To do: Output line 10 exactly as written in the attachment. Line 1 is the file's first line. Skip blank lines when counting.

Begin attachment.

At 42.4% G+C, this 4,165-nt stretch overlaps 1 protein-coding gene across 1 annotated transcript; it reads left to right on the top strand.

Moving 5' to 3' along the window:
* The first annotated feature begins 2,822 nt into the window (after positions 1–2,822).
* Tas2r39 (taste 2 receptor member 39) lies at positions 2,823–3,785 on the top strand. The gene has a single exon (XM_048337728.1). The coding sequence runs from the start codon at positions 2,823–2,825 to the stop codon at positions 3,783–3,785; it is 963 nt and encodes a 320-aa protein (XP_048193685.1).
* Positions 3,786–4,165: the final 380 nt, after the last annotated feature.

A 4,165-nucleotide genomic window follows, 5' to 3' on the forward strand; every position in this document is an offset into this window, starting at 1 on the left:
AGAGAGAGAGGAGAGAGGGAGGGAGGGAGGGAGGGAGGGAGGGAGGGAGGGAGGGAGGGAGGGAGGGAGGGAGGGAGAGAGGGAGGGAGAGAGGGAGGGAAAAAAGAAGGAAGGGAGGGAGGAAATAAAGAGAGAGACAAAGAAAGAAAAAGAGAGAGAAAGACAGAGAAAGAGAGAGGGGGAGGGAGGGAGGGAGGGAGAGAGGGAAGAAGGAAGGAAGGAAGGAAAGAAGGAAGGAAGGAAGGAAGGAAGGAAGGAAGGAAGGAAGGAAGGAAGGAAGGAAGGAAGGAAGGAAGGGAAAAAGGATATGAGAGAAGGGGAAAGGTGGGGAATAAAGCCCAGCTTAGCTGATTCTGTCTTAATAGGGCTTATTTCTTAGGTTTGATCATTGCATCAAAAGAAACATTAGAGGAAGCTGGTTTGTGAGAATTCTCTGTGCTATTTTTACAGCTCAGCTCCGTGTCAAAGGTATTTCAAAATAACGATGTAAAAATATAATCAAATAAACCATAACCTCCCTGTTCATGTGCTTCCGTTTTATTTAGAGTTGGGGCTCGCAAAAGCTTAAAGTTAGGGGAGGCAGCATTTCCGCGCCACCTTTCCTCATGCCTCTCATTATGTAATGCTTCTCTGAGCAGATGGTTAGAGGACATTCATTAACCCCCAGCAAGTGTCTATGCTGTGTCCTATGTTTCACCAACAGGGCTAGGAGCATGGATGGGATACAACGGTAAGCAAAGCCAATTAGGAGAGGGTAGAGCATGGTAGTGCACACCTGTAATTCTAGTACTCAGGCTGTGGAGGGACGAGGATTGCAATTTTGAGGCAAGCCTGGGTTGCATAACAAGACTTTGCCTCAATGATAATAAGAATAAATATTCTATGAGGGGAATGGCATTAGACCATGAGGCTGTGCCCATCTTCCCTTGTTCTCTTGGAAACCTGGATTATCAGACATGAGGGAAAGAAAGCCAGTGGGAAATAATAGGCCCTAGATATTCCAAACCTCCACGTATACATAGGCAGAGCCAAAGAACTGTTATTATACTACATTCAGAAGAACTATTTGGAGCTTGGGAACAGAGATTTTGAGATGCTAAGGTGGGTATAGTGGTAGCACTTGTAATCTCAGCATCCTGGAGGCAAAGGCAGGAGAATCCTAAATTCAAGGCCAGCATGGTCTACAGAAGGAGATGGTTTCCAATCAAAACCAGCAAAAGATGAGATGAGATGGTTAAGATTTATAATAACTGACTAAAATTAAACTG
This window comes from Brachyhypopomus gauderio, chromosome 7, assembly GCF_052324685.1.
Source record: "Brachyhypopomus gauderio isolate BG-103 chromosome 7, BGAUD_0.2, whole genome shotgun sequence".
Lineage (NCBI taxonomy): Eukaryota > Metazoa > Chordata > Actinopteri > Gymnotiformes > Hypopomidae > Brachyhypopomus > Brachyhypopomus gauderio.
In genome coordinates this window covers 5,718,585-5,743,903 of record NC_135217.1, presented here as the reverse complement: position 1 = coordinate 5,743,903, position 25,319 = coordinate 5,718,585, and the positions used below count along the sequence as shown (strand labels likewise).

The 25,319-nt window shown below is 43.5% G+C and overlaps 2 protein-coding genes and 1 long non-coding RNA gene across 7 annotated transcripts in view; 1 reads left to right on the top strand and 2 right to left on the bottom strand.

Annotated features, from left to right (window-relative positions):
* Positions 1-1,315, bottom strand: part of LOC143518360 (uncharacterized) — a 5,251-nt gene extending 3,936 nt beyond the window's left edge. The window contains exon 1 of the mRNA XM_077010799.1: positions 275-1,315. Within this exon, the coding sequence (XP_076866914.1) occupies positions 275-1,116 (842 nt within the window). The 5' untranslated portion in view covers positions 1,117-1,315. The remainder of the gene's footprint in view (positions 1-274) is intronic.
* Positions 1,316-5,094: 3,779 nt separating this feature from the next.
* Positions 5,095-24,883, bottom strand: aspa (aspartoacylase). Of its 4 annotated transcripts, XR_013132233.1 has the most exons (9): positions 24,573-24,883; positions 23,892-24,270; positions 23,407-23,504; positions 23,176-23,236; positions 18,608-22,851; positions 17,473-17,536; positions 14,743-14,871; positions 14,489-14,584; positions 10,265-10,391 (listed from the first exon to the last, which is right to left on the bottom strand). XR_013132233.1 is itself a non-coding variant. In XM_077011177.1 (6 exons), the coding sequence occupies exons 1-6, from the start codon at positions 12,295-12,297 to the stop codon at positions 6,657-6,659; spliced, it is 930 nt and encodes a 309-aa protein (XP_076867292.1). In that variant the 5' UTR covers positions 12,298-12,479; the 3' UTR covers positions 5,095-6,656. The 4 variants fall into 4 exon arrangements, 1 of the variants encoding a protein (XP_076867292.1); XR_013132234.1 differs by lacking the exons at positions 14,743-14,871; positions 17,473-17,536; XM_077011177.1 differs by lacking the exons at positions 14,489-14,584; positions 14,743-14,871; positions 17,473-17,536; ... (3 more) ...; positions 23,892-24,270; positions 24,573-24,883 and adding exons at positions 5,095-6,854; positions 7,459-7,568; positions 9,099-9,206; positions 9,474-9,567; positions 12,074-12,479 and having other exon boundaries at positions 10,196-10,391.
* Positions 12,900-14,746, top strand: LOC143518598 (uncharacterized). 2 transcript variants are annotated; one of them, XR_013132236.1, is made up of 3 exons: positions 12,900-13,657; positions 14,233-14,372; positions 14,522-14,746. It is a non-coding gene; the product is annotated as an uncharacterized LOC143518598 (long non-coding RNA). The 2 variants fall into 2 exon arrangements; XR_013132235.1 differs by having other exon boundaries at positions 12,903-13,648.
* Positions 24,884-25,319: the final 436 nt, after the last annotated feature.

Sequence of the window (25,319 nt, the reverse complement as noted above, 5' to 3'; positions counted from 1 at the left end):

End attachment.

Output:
Lineage (NCBI taxonomy): Eukaryota > Metazoa > Chordata > Actinopteri > Gymnotiformes > Hypopomidae > Brachyhypopomus > Brachyhypopomus gauderio.